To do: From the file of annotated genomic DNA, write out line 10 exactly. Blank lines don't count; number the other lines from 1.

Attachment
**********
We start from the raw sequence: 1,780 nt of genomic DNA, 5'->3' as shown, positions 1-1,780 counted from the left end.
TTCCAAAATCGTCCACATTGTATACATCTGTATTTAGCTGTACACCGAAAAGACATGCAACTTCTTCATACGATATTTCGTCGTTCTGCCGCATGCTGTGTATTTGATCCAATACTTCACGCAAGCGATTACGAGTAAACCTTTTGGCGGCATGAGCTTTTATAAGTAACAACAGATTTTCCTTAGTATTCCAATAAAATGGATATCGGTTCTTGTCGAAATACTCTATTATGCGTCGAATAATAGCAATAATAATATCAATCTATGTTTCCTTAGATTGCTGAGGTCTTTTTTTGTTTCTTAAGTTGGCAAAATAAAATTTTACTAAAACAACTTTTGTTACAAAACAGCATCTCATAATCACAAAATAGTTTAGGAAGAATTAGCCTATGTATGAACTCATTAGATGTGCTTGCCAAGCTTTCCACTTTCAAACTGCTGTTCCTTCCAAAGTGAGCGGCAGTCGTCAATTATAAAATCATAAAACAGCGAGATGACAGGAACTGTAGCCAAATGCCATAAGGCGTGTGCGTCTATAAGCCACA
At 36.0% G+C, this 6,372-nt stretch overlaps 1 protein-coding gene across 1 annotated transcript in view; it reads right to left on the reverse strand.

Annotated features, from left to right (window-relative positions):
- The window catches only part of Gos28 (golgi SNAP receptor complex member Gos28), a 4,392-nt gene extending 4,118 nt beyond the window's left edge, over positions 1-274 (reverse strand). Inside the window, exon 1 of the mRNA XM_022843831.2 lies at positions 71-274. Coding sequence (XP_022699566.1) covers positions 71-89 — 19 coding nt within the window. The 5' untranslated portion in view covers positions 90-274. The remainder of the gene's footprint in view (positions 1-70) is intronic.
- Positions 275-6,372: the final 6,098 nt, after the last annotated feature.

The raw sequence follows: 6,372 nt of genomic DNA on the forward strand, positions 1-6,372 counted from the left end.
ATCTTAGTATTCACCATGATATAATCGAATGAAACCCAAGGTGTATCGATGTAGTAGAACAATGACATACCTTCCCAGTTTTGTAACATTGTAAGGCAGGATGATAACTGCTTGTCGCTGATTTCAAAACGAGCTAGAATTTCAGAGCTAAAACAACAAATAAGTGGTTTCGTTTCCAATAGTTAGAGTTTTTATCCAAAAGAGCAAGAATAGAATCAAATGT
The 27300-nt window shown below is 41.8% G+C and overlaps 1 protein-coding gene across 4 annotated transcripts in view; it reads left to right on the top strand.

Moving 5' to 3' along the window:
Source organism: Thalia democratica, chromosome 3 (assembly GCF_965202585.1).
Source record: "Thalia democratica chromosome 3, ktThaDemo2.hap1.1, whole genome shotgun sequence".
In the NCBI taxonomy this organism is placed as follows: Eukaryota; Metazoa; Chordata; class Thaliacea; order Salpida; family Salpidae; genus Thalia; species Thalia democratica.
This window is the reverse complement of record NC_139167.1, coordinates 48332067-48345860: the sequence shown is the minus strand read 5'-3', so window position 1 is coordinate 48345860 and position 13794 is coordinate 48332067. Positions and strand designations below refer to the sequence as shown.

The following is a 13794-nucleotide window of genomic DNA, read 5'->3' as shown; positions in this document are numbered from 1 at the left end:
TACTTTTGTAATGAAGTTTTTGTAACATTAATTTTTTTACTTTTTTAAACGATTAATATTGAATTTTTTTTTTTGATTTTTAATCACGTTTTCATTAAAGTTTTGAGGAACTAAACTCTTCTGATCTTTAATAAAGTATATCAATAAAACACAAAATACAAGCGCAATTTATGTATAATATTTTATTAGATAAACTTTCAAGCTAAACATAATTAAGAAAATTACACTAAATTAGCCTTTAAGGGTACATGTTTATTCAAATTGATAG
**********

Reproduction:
Moving 5' to 3' along the window: